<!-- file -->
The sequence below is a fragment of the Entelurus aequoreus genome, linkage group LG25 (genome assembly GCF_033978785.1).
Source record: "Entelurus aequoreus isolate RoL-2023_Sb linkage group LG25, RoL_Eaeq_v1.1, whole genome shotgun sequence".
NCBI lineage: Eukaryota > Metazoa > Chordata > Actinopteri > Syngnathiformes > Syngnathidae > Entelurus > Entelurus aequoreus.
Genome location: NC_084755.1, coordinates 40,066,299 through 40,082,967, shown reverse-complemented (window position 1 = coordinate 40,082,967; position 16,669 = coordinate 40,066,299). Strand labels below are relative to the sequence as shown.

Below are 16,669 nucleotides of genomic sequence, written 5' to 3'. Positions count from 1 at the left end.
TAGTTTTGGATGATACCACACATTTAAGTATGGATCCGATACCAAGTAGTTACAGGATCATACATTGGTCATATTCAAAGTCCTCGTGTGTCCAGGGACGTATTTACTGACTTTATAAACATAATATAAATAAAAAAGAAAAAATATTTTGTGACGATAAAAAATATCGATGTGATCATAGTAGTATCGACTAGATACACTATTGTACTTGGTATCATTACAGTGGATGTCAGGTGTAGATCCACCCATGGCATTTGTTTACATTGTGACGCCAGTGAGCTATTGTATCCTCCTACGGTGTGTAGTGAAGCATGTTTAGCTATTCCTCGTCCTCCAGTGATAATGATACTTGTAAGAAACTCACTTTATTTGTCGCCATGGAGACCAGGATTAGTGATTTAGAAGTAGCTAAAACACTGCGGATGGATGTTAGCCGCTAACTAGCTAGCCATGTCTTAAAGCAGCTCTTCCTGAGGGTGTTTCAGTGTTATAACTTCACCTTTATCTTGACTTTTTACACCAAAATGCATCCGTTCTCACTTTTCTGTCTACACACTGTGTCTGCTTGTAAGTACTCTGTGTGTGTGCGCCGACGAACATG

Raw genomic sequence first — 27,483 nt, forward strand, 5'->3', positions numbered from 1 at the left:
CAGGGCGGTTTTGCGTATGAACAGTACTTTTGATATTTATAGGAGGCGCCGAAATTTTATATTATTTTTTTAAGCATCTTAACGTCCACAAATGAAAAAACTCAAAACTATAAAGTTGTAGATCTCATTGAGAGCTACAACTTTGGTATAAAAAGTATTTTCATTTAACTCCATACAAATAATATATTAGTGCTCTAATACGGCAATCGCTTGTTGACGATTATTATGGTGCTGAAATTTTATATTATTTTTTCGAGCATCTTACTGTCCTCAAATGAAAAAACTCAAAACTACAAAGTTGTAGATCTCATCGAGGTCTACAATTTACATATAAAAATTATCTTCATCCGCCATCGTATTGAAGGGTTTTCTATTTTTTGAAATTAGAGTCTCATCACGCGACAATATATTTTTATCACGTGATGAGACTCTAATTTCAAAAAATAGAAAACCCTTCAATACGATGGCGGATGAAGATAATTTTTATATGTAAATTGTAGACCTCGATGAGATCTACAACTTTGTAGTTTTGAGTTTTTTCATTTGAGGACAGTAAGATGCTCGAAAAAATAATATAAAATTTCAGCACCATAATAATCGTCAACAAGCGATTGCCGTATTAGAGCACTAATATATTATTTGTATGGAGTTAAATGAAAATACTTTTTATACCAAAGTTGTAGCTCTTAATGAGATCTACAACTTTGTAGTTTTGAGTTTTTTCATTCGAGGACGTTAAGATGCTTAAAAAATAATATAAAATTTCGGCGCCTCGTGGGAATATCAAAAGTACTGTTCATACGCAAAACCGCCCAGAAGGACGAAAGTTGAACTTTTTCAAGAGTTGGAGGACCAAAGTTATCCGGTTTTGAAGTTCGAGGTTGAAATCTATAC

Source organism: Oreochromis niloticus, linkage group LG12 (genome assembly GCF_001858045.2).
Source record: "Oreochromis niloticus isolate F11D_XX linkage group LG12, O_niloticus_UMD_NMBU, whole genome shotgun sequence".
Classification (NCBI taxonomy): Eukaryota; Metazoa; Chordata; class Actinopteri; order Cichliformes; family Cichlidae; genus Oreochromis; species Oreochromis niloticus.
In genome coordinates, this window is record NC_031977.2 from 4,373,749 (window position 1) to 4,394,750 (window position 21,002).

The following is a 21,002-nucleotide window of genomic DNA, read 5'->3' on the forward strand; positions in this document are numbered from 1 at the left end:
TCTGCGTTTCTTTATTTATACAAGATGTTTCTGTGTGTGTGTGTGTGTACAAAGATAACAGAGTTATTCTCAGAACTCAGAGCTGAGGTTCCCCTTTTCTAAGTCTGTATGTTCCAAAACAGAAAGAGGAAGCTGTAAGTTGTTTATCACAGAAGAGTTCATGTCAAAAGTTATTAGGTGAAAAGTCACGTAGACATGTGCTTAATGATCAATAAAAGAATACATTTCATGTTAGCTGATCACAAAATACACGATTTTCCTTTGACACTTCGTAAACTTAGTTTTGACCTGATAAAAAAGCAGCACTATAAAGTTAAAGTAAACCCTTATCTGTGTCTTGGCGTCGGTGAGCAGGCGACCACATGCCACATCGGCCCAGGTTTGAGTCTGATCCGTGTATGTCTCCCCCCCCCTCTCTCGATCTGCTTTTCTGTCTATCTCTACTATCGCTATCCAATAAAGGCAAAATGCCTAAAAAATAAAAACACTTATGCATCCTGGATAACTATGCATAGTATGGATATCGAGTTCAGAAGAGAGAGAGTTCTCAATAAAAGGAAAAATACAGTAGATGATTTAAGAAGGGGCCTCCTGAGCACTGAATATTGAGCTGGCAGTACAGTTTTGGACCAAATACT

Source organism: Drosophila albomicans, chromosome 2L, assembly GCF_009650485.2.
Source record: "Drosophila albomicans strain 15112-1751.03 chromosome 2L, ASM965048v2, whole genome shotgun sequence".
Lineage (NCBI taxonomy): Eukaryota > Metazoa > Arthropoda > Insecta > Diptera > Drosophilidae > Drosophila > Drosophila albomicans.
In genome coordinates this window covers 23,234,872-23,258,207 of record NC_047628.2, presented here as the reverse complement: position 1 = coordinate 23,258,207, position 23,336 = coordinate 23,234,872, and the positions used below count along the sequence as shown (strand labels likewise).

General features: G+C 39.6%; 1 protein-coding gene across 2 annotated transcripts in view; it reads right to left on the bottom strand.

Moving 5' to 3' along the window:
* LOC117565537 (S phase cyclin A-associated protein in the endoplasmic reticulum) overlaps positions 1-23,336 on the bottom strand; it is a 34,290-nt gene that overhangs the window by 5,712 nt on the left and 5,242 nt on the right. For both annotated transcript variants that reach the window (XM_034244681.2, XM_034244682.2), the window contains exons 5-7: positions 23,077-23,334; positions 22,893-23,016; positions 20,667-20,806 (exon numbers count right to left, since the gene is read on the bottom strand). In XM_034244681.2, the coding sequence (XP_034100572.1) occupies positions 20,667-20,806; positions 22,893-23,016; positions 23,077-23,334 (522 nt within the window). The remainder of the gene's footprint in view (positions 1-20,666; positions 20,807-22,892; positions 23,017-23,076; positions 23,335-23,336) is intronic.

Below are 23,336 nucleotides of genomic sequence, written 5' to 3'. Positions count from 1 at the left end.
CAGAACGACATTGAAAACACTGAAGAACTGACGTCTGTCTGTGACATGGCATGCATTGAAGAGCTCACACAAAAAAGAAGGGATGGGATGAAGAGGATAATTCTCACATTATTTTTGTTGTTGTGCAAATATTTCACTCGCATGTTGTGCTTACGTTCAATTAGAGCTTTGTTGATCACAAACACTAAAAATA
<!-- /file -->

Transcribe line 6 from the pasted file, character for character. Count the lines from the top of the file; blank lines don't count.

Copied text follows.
TAGTTTTGGATGATACCACACATTTAAGTATGGATCCGATACCAAGTAGTTACAGGATCATACATTGGTCATATTCAAAGTCCTCGTGTGTCCAGGGACGTATTTACTGACTTTATAAACATAATATAAATAAAAAAGAAAAAATATTTTGTGACGATAAAAAATATCGATGTGATCATAGTAGTATCGACTAGATACACTATTGTACTTGGTATCATTACAGTGGATGTCAGGTGTAGATCCACCCATGGCATTTGTTTACATTGTGACGCCAGTGAGCTATTGTATCCTCCTACGGTGTGTAGTGAAGCATGTTTAGCTATTCCTCGTCCTCCAGTGATAATGATACTTGTAAGAAACTCACTTTATTTGTCGCCATGGAGACCAGGATTAGTGATTTAGAAGTAGCTAAAACACTGCGGATGGATGTTAGCCGCTAACTAGCTAGCCATGTCTTAAAGCAGCTCTTCCTGAGGGTGTTTCAGTGTTATAACTTCACCTTTATCTTGACTTTTTACACCAAAATGCATCCGTTCTCACTTTTCTGTCTACACACTGTGTCTGCTTGTAAGTACTCTGTGTGTGTGCGCCGACGAACATG